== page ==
Data Protection Report - Norton Rose Fulbright

The Federal Bureau of Investigation (“FBI”) issued Public Service Announcement (“PSA”) I-082715a, updating a previous PSA describing the “Business E-mail Compromise.” The FBI defines the Business E-mail Compromise as “a sophisticated scam targeting businesses working with foreign suppliers and/or businesses that regularly perform wire transfer payments. The scam is carried out by compromising legitimate business e-mail accounts through social engineering or computer intrusion techniques to conduct unauthorized transfers of funds.” The attack often leads to business wire transferring substantial funds (amounts in the hundreds of thousands or millions of dollars) directly to bogus bank accounts set up by the thieves. The majority of these attacks send funds to banks in the Far East.

These attacks have been highly successful for the attackers, resulting in losses of approximately $750 million from over 7,000 U.S. businesses according to the FBI. Including amounts reported from international companies and identified by international law enforcement agencies, a total of more than $1.2 billion in funds has been exposed during these attacks, with fraudulent transfers tracked to 72 different countries.

It is important to be aware of these attacks in order to prevent them, and if companies act quickly, it may be possible to recover some or all of the wired funds with some legal assistance.

One example of the Business Email Compromise that is being seen with increasing frequently is as follows:

  • The e-mail accounts of high-level business executives (CEO, CFO, CTO, etc.) are targeted and/or compromised. Frequently, this is accomplished through a targeted phishing attack, allowing the attacker access to the account, or spoofing the account, mimicking the account with a slight variation such as using zeros in the place of a letter “O” so that the address appears accurate. Next, the attacker will send a request (that looks like it comes from a legitimate high level business executive) for a wire transfer from the compromised account to a second employee within the company who is normally responsible for processing these requests. In some instances a request for a wire transfer from the compromised account is sent directly to the financial institution with instructions to urgently send funds to bank “X” for reason “Y.”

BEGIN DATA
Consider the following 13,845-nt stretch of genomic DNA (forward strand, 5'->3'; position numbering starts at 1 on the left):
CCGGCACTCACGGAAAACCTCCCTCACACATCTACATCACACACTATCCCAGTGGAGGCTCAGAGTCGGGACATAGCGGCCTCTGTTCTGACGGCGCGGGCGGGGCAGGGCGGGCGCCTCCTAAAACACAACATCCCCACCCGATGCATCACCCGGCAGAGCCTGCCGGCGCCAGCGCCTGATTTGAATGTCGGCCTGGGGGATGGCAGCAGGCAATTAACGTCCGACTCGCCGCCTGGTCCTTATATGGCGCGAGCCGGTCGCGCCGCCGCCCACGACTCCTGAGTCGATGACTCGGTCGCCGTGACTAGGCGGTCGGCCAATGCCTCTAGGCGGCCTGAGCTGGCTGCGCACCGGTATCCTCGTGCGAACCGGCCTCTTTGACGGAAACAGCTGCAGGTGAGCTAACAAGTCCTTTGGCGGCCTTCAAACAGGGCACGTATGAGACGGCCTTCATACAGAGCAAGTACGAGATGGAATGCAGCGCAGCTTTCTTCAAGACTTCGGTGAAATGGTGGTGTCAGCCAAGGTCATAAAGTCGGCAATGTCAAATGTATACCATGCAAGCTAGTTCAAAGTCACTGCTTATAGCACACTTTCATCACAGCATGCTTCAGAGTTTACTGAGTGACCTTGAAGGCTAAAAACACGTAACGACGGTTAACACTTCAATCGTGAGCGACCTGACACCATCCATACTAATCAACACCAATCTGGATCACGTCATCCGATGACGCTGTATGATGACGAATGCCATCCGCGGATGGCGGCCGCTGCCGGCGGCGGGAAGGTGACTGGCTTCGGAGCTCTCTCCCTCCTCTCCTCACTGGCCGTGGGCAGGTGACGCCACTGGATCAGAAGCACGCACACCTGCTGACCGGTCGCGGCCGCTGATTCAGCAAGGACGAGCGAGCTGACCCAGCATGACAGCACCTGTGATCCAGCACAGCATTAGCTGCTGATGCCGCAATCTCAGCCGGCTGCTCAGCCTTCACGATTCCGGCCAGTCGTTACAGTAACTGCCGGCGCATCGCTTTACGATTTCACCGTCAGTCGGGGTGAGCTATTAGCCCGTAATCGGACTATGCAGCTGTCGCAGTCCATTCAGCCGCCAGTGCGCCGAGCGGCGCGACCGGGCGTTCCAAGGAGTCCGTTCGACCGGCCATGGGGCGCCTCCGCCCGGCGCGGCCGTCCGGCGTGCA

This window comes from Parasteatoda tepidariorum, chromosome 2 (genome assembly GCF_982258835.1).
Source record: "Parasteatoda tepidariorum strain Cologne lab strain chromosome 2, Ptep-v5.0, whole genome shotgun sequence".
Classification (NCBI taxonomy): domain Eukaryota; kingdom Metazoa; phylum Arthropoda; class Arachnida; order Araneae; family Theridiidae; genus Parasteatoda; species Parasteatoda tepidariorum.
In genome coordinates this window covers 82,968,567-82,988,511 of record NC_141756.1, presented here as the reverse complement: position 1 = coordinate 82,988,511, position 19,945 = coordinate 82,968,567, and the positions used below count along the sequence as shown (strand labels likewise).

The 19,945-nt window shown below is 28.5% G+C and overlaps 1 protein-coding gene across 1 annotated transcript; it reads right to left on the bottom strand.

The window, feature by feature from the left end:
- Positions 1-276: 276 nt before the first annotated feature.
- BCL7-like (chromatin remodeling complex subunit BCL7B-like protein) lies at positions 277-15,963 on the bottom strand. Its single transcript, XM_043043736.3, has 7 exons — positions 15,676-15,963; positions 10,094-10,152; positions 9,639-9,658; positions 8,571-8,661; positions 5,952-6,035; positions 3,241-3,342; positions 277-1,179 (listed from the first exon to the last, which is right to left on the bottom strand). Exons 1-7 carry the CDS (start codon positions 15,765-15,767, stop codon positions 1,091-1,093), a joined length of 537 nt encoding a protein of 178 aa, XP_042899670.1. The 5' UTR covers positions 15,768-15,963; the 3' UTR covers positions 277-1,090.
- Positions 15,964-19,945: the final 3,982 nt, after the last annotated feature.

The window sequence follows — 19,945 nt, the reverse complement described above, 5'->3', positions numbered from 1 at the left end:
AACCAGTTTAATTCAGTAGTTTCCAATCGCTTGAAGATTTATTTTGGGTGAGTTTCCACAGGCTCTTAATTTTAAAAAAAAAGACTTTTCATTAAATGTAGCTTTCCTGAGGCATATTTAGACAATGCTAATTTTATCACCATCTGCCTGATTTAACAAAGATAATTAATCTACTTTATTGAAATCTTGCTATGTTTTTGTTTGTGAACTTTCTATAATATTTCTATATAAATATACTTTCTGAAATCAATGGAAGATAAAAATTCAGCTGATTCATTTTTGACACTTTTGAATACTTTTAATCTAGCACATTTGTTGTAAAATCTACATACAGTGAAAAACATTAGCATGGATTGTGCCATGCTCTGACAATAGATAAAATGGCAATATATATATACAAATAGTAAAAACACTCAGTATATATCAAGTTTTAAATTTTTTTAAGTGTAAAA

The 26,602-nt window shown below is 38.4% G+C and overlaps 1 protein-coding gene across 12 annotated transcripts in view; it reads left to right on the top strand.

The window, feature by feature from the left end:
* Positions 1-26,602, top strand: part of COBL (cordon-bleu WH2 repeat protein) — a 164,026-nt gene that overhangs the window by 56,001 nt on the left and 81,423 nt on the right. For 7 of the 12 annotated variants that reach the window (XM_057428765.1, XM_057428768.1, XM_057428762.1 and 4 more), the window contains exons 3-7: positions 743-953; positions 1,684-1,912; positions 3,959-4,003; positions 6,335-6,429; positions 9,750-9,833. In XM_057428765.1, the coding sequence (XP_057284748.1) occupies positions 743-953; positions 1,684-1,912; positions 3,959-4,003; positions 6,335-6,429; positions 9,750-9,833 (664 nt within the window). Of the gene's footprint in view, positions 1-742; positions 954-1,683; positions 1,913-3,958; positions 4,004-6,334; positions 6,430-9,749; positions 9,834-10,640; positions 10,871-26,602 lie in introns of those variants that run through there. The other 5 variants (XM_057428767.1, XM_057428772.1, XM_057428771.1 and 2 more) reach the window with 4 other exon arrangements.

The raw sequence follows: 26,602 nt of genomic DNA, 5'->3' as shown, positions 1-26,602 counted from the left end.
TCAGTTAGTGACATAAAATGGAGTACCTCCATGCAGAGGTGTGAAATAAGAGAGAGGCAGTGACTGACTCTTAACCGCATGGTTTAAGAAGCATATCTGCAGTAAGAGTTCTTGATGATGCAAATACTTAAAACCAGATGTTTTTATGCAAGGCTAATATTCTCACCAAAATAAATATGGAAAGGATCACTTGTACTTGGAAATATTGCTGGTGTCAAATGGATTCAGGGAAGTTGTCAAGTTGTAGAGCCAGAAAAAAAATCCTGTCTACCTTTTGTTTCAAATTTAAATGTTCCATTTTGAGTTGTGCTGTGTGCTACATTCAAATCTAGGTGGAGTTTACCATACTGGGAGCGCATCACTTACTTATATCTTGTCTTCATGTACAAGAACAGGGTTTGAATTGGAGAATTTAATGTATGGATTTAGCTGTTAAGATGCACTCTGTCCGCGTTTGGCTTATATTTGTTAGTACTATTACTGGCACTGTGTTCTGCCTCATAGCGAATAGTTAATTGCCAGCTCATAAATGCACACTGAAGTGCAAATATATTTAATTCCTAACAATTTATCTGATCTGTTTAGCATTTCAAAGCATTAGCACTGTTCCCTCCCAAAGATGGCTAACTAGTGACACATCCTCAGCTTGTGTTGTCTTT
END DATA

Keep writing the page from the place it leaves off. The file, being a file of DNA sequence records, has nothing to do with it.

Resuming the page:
These attacks are sophisticated and require significant attention to detail and knowledge about the target company’s operations. Attackers often learn this information through social engineering and extensive research of the targets.

Norton Rose Fulbright has extensive experience representing businesses that have been targets of the Business E-mail Compromise and other similar attacks. Consistent with the trends reflected in the FBI’s updated PSA, our experience assisting with these type of attacks has shown that, over the last three years, frauds involving hacking of email accounts and internet banking, spoof emails, spoof cashiers orders and other instruments and occasionally the impersonation of lawyers have increased dramatically in number and degree of sophistication. Furthermore, the amounts of money implicated in attacks that we have assisted in have increased from approximately $300,000 to more than $10 million.

Our experience assisting with these types of attacks has revealed several common trends and characteristics:

  1. Historically, these attacks tended to target banks and financial institutions; however recently, the trend is for the attacks to be directed at bank customers.
  • Targets tend to be businesses based in the United States, Canada, or Australia rather than Asia or Europe.
  • Victims come from various industries—including retail manufacturing, technology, and law firms.
  1. The attackers frequently appear to be based in Asia; however these appearances can be misleading.
  • The attackers may be based elsewhere and the people in Asia may be merely executing the scams.
  • We have assisted the victims of these attacks by taking legal action in Hong Kong, which is where the funds are often received.